In love we find out
who we want to be.
In war we find
out who we are.
The horrors and heroes of World War II produce remarkable stories. Even though The Nightingale is fiction, it is based on fact. In a sense, it’s the women’s side of the war.
The French women who remained behind as their husbands moved to the front lines in 1939 were women of unspeakable courage. They were wives, mothers, teachers, bakers, and friends. They became silent experts at talking with their eyes. They escorted downed Allied pilots to safety. They stretched meager rations of food for days, and made clothes for their still growing children from curtains and quilts. They became survivors and prayed to forget the terrible things they had endured and even done under the guise of survival. They walked with their heads bowed, hid in the shadows, outwitted guards, held their breath and even sacrificed their beds. It makes one question which is worse, to die in battle, or to live and battle repulsive memories for the rest of one’s life.
The Nightingale primarily follows two French sisters, who are nearly always at odds with one another. Separated as girls after their mother’s death, and their father’s refusal to care for them as he battled demons from the first World War, the two grow up distant and detached.
Cautiously, Vianne settles into a quiet, demure, and gracious personality. She’s content living in the countryside with her husband Antoine and their young daughter. Isabelle, on the other hand, is a rebel, and takes pride in losing count at the number of finishing schools from which she has been dismissed. It seems that the two sisters are destined to be dynamically different until war brings them together.
When Vianne’s husband departs to fight against Hitler, Isabelle sweeps in from Paris to offer aid to her estranged sister. But her aid is unwanted, unwelcomed, and unsolicited. Within hours of her arrival, there’s an argument. Eventually, a German soldier commandeering Vianne’s house is at the middle of the argument. Never one to be silent, Isabelle warns her sister about allowing the enemy to bed down in her farm house. Vianne vehemently replies that she has no choice. It is the first of hundreds of choices that are simply eradicated as the war continues.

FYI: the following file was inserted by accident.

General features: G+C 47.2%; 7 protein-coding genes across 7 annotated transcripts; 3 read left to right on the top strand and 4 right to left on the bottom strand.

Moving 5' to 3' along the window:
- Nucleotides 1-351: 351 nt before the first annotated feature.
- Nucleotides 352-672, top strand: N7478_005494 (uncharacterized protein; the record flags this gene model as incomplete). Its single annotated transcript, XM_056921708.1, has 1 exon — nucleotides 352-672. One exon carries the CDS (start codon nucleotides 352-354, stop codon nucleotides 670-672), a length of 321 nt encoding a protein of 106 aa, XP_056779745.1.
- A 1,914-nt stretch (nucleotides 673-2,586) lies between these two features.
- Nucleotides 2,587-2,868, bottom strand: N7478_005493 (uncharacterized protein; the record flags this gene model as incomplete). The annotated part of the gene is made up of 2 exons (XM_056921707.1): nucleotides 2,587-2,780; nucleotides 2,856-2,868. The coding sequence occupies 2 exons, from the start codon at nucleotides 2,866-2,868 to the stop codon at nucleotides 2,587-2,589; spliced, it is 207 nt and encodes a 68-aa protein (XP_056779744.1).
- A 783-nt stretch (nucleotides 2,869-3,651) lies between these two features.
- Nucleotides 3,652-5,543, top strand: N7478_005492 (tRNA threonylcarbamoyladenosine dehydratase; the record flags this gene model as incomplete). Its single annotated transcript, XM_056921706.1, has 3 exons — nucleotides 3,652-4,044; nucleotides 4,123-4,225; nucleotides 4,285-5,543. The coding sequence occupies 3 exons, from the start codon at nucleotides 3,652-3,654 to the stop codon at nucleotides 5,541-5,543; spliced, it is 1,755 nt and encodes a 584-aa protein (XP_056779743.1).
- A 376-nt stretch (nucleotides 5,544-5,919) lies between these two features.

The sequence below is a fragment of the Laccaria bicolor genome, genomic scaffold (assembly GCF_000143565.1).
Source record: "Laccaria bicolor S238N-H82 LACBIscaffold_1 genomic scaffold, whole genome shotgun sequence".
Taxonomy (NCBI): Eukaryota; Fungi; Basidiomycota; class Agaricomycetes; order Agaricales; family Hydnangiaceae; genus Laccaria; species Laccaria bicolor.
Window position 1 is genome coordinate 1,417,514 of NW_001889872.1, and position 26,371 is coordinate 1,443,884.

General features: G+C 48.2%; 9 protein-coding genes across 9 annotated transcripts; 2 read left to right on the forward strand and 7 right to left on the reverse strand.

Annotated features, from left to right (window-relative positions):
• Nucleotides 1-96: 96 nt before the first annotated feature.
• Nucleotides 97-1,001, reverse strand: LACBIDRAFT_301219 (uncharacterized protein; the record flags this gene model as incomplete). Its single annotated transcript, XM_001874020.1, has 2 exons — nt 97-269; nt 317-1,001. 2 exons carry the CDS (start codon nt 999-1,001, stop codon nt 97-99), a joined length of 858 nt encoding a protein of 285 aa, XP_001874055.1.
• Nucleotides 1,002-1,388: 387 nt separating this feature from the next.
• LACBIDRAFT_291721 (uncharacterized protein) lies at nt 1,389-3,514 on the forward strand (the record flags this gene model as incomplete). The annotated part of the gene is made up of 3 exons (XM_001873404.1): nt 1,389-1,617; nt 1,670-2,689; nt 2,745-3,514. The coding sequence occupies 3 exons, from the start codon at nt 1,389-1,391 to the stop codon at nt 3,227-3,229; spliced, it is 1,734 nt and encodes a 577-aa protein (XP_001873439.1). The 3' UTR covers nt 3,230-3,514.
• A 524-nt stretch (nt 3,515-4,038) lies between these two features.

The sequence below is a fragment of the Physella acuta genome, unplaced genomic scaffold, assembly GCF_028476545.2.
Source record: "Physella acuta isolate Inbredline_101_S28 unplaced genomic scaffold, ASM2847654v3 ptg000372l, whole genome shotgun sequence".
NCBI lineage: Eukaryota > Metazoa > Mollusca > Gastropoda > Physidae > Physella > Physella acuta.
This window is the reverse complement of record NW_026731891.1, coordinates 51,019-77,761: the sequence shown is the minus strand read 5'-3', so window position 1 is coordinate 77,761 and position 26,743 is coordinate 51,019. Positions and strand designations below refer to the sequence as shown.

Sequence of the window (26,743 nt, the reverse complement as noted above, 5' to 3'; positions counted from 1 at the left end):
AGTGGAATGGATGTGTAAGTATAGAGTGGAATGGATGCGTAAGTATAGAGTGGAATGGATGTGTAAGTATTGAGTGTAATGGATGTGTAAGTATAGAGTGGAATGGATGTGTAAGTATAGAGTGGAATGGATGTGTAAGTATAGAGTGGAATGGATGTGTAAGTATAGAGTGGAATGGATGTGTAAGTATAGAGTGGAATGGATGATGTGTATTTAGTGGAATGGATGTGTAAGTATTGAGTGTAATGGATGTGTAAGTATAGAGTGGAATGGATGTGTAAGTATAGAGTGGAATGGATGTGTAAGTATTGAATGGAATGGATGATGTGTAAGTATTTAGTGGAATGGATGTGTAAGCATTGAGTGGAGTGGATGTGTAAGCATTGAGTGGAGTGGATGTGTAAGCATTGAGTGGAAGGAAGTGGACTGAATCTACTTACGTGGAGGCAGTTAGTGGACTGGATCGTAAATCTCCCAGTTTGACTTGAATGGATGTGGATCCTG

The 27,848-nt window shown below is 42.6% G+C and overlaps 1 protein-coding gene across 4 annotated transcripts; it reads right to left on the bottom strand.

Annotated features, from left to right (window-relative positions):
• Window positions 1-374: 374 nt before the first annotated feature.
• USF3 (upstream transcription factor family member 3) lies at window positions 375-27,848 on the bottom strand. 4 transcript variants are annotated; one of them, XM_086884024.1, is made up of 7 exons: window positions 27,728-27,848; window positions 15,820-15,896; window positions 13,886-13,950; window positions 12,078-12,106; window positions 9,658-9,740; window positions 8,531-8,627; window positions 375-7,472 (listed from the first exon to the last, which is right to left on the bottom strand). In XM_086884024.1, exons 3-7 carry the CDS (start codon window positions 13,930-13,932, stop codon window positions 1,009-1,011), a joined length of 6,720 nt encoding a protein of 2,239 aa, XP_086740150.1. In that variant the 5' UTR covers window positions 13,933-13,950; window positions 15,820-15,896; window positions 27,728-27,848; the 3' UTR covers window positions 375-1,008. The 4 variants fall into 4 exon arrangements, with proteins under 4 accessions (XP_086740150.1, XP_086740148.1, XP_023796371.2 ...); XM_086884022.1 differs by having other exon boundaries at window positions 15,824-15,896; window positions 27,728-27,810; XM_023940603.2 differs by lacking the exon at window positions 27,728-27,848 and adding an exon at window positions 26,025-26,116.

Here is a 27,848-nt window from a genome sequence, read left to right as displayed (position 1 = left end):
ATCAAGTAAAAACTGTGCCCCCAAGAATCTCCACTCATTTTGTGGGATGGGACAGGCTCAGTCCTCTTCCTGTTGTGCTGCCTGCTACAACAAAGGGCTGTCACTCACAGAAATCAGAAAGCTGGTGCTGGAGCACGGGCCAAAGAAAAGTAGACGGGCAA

As the novel opens, the reader is uncertain of the storyteller’s identity. But the opening line is tremendously captivating, and therefore, readers are attracted. “If I have learned anything in this long life of mine, it is this: In love, we find out who we want to be; in war, we find out who we are.”
As the war continues, the sisters part ways. There is too much animosity in a household already brimming with tension. On two separate fronts, however, the women work underground for the same end result. Vianne summons the strength to save orphaned Jewish children. There’s a ruse, a few hideouts, and a miraculous amount of help from a charitable orphanage. Isabelle keeps her distance from her sister. It’s a matter of protection, as if anyone was safe. Isabelle joined the Resistance. She passed papers from one unknown hand to another. Land led dozens of injured pilots across the Pyrenees to rejoin their units. Heroic is an understatement.
The constant weight of life-and-death choices take their toll on the differing sisters in similar ways. Aside from the usual consequences of physical exhaustion, hunger, and fright, there is a war experience that is unbearably lonely.
Under the dark sky, Vianne accompanies her Jewish neighbor to the border in an attempt to cross with forged papers. Before there is time to think, there is gunfire. A girl is dead. A surviving toddler screams for his mother, who must flee immediately or lose her chance to live. There, on that atrocious night, the idea of saving the children is birthed. Vianne is weary. How can she even put one foot in front of the other? With blood caked to her threadbare dress, she buries her best friend’s daughter. She adopts her best friend’s sister. And she speaks to no one. Keeping secrets is exhausting. Baring secrets is deadly.
Author Kristin Hannah poignantly writes that “Grief, like regret, settles into our DNA, and remains forever a part of us.” The New York Times bestselling author nails her words with biting precision. For readers, there’s a post-read discussion regarding which sister acts in the most heroic fashion. Yet both lay claim to valiant bravery. Meek and mild carry just as much credence as bold and brawny.
The Nightingale is full of wartime desperation as well as determination. With countless stories still to be told, surely there are an equal amount of lessons to be learned. In the end, as the author writes, “Wounds heal. Love lasts. We remain.”